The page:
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Five new risk genes unearthed in breast cancer DNA trawl

09 May 2016

By Hannah Somers

Appeared in BioNews 850

What researchers claim as the largest-ever whole-genome sequencing study in breast cancer has revealed five previously unidentified genes which contribute to the development of the disease.

The scientists also identified 12 patterns of mutations present as tumours form and grow. Dr Emma Smith, Cancer Research UK's science information manager, said that the study brings scientists 'closer to getting a complete picture of the genetic changes at the heart of breast cancer and throws up intriguing clues about the key biological processes that go wrong in cells and drive the disease'.

Researchers took samples of breast cancers and their surrounding tissues from 560 people, including four male participants. The genomes of the cancer cells were sequenced and compared with the sequences of healthy cells, resulting in the identification of 93 mutations in the cancer cells.

While the majority of these mutations had already been shown to play a role in cancer development, five had not been formally flagged as risk genes. These include xbp1, a gene which regulates the expression of immune system genes, and foxp1, which codes for a protein involved in the activation of gene transcription.

By sequencing both sets of genomes, scientists were able to map the genetic mutations that present in each person's cancer, allowing them to observe that each cancer's genome is unique.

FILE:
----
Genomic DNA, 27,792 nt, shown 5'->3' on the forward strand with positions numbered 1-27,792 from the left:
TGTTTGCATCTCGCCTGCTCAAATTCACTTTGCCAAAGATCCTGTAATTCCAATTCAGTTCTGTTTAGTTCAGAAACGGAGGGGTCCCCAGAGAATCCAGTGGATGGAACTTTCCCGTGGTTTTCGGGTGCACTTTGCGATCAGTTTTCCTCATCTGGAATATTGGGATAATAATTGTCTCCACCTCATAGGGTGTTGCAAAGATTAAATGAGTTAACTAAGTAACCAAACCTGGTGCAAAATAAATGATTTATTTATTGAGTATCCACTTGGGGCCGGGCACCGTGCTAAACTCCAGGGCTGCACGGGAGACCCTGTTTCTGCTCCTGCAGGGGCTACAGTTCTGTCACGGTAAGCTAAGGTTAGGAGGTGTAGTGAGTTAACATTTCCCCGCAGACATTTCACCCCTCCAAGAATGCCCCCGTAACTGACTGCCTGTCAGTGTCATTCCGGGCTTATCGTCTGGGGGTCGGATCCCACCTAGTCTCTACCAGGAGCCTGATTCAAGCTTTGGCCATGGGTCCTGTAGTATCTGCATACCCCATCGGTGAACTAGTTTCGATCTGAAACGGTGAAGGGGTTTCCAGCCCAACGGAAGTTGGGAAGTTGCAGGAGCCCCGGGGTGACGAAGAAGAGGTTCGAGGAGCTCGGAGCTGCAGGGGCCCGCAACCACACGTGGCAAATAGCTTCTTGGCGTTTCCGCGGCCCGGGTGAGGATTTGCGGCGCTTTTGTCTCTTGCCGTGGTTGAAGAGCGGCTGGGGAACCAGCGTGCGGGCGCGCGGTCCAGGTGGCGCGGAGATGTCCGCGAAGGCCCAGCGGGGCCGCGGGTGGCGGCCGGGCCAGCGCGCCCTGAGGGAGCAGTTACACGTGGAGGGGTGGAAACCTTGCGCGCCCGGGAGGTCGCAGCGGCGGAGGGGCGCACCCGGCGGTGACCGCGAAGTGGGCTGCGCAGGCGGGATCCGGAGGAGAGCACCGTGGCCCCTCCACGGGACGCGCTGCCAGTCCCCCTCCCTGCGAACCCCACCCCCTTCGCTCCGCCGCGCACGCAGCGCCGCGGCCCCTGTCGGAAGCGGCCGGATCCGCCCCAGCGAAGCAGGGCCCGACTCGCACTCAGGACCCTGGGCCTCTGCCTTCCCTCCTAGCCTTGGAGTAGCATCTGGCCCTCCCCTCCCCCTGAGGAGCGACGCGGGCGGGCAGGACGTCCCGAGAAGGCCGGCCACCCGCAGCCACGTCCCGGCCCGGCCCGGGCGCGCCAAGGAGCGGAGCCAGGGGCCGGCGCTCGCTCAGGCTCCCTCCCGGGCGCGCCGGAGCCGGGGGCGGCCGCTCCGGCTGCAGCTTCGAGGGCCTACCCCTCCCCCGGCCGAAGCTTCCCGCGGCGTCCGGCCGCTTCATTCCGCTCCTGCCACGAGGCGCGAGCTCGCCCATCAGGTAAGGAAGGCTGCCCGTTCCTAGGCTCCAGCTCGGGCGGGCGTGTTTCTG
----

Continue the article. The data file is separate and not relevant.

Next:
The researchers also picked out genetic patterns known as 'mutational signatures' that can be found in cancer cells. These signatures can be left behind by the types of damage which can lead to cancer, for example during some viral infections. Scientists hope that unpicking these signatures will lead to better understanding of how cancers grow and thus provide a route to better-targeted treatments.

Dr Serena Nik-Zainal at the Wellcome Trust Sanger Institute, who led the study, said: 'In the future, we'd like to be able to profile individual cancer genomes so that we can identify the treatment most likely to be successful for a woman or man diagnosed with breast cancer.'

Two papers from the research were published in Nature and Nature Communications.

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